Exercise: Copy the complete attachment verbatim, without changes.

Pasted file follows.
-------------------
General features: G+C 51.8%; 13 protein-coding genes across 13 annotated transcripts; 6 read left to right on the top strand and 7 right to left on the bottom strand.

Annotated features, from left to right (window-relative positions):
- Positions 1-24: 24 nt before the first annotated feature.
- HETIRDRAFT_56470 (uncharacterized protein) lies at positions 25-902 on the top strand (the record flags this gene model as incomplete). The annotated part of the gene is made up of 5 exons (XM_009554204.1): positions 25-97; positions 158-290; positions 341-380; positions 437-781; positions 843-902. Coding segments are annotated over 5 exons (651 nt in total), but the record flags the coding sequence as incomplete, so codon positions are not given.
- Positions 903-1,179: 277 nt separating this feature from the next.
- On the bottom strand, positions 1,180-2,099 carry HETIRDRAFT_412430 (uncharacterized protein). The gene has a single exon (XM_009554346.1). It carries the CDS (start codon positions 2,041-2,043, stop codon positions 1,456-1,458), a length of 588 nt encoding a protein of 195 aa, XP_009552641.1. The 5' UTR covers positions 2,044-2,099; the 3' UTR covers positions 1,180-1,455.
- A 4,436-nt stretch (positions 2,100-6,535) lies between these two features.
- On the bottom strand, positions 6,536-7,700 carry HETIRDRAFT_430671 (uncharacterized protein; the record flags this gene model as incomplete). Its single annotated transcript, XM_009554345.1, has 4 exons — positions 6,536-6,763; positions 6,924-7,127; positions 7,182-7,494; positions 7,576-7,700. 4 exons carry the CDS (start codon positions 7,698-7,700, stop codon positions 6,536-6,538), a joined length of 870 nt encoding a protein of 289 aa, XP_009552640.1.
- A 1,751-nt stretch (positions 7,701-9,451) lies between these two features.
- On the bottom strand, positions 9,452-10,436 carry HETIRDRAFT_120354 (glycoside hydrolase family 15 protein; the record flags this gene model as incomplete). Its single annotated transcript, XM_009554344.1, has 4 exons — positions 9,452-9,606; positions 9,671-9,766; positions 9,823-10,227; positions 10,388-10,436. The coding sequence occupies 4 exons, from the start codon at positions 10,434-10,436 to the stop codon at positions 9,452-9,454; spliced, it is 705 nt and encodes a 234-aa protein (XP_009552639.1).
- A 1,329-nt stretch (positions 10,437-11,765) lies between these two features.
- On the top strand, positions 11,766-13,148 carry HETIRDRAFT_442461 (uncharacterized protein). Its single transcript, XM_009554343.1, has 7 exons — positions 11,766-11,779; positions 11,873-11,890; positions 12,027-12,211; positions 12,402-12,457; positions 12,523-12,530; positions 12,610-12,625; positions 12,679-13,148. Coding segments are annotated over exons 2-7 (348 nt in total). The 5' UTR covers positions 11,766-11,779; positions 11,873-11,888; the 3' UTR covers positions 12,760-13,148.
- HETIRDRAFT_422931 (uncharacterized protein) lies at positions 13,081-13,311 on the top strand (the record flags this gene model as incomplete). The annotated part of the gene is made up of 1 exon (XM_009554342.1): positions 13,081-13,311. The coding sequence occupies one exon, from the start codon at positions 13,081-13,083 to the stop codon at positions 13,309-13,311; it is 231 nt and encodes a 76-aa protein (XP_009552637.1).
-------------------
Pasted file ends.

General features: G+C 51.8%; 13 protein-coding genes across 13 annotated transcripts; 6 read left to right on the top strand and 7 right to left on the bottom strand.

Annotated features, from left to right (window-relative positions):
- Positions 1-24: 24 nt before the first annotated feature.
- HETIRDRAFT_56470 (uncharacterized protein) lies at positions 25-902 on the top strand (the record flags this gene model as incomplete). The annotated part of the gene is made up of 5 exons (XM_009554204.1): positions 25-97; positions 158-290; positions 341-380; positions 437-781; positions 843-902. Coding segments are annotated over 5 exons (651 nt in total), but the record flags the coding sequence as incomplete, so codon positions are not given.
- Positions 903-1,179: 277 nt separating this feature from the next.
- On the bottom strand, positions 1,180-2,099 carry HETIRDRAFT_412430 (uncharacterized protein). The gene has a single exon (XM_009554346.1). It carries the CDS (start codon positions 2,041-2,043, stop codon positions 1,456-1,458), a length of 588 nt encoding a protein of 195 aa, XP_009552641.1. The 5' UTR covers positions 2,044-2,099; the 3' UTR covers positions 1,180-1,455.
- A 4,436-nt stretch (positions 2,100-6,535) lies between these two features.
- On the bottom strand, positions 6,536-7,700 carry HETIRDRAFT_430671 (uncharacterized protein; the record flags this gene model as incomplete). Its single annotated transcript, XM_009554345.1, has 4 exons — positions 6,536-6,763; positions 6,924-7,127; positions 7,182-7,494; positions 7,576-7,700. 4 exons carry the CDS (start codon positions 7,698-7,700, stop codon positions 6,536-6,538), a joined length of 870 nt encoding a protein of 289 aa, XP_009552640.1.
- A 1,751-nt stretch (positions 7,701-9,451) lies between these two features.
- On the bottom strand, positions 9,452-10,436 carry HETIRDRAFT_120354 (glycoside hydrolase family 15 protein; the record flags this gene model as incomplete). Its single annotated transcript, XM_009554344.1, has 4 exons — positions 9,452-9,606; positions 9,671-9,766; positions 9,823-10,227; positions 10,388-10,436. The coding sequence occupies 4 exons, from the start codon at positions 10,434-10,436 to the stop codon at positions 9,452-9,454; spliced, it is 705 nt and encodes a 234-aa protein (XP_009552639.1).
- A 1,329-nt stretch (positions 10,437-11,765) lies between these two features.
- On the top strand, positions 11,766-13,148 carry HETIRDRAFT_442461 (uncharacterized protein). Its single transcript, XM_009554343.1, has 7 exons — positions 11,766-11,779; positions 11,873-11,890; positions 12,027-12,211; positions 12,402-12,457; positions 12,523-12,530; positions 12,610-12,625; positions 12,679-13,148. Coding segments are annotated over exons 2-7 (348 nt in total). The 5' UTR covers positions 11,766-11,779; positions 11,873-11,888; the 3' UTR covers positions 12,760-13,148.
- HETIRDRAFT_422931 (uncharacterized protein) lies at positions 13,081-13,311 on the top strand (the record flags this gene model as incomplete). The annotated part of the gene is made up of 1 exon (XM_009554342.1): positions 13,081-13,311. The coding sequence occupies one exon, from the start codon at positions 13,081-13,083 to the stop codon at positions 13,309-13,311; it is 231 nt and encodes a 76-aa protein (XP_009552637.1).